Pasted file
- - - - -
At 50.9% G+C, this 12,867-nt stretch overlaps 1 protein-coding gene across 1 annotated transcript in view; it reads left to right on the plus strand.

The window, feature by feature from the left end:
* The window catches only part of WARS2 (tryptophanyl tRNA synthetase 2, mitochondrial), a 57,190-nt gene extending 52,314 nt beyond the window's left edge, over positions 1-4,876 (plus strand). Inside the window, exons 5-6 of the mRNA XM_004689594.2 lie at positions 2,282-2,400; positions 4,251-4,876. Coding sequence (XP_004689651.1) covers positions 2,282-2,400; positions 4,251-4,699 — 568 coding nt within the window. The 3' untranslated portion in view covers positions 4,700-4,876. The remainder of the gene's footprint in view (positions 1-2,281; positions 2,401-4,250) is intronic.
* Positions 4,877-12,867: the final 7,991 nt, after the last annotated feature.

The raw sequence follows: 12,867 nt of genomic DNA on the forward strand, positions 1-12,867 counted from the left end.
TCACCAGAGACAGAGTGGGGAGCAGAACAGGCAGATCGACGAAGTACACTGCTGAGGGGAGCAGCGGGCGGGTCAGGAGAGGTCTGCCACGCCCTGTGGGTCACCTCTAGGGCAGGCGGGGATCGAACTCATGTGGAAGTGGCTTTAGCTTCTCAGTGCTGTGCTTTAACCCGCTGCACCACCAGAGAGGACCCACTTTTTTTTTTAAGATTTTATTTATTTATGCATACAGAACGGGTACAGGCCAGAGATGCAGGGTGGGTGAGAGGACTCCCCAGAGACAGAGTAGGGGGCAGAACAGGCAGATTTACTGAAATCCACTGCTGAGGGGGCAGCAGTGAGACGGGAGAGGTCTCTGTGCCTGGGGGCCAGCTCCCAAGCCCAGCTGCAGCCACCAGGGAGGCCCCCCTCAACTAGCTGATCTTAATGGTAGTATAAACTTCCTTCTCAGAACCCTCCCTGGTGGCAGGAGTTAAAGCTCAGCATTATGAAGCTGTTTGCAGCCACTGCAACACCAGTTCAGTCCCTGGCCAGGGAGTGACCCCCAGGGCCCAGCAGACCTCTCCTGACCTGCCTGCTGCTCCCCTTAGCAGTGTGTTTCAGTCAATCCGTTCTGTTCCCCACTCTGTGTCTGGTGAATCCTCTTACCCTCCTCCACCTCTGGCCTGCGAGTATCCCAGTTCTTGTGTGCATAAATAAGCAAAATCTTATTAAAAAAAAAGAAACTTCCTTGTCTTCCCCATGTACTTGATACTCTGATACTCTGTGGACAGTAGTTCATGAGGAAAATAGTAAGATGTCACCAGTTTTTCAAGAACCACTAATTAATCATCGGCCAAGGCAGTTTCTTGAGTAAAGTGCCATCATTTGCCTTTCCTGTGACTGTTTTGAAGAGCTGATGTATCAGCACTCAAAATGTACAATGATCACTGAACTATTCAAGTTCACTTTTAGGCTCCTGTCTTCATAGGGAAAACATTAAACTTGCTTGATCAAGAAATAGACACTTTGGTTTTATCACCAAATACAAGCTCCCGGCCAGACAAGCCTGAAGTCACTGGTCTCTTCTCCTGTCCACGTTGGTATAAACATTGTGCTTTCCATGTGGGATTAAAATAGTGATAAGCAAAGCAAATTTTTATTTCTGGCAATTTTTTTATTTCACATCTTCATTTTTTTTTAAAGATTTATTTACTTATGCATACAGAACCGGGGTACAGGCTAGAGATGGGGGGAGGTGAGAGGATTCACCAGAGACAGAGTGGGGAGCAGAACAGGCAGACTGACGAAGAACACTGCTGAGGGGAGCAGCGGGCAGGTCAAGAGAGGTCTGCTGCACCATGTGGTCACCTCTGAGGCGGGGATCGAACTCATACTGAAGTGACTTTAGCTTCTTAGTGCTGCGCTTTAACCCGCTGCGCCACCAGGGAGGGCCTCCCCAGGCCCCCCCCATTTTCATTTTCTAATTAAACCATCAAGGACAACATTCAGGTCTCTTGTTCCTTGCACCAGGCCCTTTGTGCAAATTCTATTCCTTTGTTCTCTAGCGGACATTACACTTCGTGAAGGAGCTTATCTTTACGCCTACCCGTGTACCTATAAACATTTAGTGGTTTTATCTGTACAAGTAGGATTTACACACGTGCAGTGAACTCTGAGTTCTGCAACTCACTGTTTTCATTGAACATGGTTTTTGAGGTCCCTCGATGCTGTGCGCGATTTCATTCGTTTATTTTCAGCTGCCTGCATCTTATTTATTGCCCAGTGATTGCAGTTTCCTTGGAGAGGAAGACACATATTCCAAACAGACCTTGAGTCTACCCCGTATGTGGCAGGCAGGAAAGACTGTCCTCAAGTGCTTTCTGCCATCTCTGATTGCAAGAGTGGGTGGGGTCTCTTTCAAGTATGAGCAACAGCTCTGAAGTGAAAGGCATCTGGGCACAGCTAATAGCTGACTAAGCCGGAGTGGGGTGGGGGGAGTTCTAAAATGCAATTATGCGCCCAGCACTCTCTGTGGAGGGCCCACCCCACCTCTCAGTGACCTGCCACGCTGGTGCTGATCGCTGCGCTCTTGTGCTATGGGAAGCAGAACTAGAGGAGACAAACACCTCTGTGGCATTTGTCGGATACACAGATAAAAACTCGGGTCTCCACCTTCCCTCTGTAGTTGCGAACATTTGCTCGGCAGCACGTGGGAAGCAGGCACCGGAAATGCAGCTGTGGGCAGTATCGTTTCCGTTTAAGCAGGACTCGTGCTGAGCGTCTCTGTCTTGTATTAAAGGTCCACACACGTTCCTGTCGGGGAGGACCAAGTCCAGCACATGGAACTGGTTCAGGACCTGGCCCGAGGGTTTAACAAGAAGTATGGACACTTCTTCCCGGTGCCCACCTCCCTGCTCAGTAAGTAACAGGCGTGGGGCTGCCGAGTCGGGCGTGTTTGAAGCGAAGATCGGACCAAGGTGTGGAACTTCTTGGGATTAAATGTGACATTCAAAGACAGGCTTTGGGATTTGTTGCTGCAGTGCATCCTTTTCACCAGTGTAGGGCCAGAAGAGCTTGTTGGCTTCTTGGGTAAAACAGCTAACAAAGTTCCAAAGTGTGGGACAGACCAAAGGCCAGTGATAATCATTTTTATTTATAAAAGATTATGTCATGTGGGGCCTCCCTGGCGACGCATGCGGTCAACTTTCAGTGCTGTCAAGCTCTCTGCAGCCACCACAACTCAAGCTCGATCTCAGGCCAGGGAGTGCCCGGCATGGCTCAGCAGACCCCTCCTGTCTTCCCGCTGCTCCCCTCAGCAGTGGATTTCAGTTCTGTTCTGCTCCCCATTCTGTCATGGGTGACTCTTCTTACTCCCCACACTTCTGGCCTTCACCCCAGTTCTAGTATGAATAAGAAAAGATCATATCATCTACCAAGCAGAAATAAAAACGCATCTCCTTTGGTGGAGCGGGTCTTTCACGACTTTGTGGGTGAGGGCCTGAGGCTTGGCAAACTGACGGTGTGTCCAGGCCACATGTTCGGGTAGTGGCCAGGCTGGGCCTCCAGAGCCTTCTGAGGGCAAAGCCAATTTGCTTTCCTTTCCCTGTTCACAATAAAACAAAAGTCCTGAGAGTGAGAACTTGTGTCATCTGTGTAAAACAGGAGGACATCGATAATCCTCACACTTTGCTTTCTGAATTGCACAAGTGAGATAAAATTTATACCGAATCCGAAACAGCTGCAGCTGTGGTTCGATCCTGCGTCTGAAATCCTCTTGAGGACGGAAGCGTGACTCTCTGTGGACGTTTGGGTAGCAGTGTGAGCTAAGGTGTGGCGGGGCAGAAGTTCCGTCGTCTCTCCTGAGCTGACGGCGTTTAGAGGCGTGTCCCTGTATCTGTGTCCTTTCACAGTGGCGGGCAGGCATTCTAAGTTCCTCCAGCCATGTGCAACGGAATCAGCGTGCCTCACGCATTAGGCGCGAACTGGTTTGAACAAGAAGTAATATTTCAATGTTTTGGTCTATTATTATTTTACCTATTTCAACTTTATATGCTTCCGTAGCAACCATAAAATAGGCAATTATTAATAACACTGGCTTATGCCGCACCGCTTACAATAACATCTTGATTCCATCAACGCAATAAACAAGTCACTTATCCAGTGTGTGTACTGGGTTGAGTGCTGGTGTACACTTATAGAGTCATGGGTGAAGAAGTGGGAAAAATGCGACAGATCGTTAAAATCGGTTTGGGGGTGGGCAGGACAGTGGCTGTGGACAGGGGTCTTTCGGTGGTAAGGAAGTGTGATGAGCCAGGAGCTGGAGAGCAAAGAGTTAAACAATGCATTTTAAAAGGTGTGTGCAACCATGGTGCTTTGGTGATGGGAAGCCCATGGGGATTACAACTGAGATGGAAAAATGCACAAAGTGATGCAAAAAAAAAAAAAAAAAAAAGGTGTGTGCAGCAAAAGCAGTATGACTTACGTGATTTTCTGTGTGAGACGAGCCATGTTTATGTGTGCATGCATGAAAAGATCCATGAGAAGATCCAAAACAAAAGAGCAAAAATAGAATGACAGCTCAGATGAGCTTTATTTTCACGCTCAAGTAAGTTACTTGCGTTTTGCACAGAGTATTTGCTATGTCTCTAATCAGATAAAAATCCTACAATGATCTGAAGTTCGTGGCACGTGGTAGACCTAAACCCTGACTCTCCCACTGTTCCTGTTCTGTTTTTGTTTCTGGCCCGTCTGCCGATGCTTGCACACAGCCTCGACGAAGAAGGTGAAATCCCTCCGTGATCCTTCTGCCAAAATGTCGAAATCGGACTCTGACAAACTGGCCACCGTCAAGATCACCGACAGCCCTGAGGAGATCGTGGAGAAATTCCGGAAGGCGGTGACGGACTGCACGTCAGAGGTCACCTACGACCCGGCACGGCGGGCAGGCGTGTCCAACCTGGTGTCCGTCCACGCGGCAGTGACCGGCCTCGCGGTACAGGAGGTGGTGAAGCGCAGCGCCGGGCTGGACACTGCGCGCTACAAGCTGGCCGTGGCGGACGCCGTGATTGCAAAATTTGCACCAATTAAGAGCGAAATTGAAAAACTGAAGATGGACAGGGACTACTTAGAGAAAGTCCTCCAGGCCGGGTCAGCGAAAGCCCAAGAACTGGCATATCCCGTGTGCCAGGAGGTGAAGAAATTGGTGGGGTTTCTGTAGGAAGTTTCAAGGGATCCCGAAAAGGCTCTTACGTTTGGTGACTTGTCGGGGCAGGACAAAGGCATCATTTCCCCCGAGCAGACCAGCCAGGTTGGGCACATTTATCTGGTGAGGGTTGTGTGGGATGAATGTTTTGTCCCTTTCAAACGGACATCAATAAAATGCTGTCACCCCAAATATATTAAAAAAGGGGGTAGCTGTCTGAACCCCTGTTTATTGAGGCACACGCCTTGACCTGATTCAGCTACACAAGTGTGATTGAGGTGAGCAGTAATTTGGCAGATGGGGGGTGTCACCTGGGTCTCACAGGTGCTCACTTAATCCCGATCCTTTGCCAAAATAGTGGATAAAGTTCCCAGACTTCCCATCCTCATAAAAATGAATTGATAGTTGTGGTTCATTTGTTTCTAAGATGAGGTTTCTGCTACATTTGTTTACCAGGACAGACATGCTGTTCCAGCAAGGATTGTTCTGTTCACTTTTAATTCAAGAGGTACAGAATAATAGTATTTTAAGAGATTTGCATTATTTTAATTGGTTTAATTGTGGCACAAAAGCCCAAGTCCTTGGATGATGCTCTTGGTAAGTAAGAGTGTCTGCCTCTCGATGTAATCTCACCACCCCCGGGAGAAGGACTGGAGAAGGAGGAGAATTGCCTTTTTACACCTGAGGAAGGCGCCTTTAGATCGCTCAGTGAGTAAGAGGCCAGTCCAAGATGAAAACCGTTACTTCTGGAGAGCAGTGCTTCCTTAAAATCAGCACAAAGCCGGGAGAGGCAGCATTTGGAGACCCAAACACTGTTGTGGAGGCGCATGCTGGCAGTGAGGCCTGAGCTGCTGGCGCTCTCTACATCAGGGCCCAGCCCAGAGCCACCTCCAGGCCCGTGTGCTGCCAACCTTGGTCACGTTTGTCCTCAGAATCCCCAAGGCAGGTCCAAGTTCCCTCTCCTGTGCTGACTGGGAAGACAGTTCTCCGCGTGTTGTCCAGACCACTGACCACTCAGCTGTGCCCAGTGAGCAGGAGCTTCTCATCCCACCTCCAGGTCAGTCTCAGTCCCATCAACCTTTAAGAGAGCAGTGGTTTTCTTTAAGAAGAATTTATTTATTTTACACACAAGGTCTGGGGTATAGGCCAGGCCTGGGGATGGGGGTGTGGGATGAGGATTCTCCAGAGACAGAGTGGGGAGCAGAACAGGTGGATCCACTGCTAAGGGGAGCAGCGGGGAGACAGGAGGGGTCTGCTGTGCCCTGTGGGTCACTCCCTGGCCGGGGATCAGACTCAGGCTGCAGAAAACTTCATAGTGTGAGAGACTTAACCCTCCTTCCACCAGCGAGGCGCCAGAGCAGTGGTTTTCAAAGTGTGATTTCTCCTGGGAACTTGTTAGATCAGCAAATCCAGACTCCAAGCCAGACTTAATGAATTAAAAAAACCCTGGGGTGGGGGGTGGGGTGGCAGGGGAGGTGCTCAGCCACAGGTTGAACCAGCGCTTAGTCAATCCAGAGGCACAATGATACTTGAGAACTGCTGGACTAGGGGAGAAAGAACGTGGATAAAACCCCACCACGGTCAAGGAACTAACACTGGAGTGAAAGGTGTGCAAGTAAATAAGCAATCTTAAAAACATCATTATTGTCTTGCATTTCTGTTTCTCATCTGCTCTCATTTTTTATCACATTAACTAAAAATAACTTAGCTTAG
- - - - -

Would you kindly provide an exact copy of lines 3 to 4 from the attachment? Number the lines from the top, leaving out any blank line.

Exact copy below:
* The window catches only part of WARS2 (tryptophanyl tRNA synthetase 2, mitochondrial), a 57,190-nt gene extending 52,314 nt beyond the window's left edge, over positions 1-4,876 (plus strand). Inside the window, exons 5-6 of the mRNA XM_004689594.2 lie at positions 2,282-2,400; positions 4,251-4,876. Coding sequence (XP_004689651.1) covers positions 2,282-2,400; positions 4,251-4,699 — 568 coding nt within the window. The 3' untranslated portion in view covers positions 4,700-4,876. The remainder of the gene's footprint in view (positions 1-2,281; positions 2,401-4,250) is intronic.
* Positions 4,877-12,867: the final 7,991 nt, after the last annotated feature.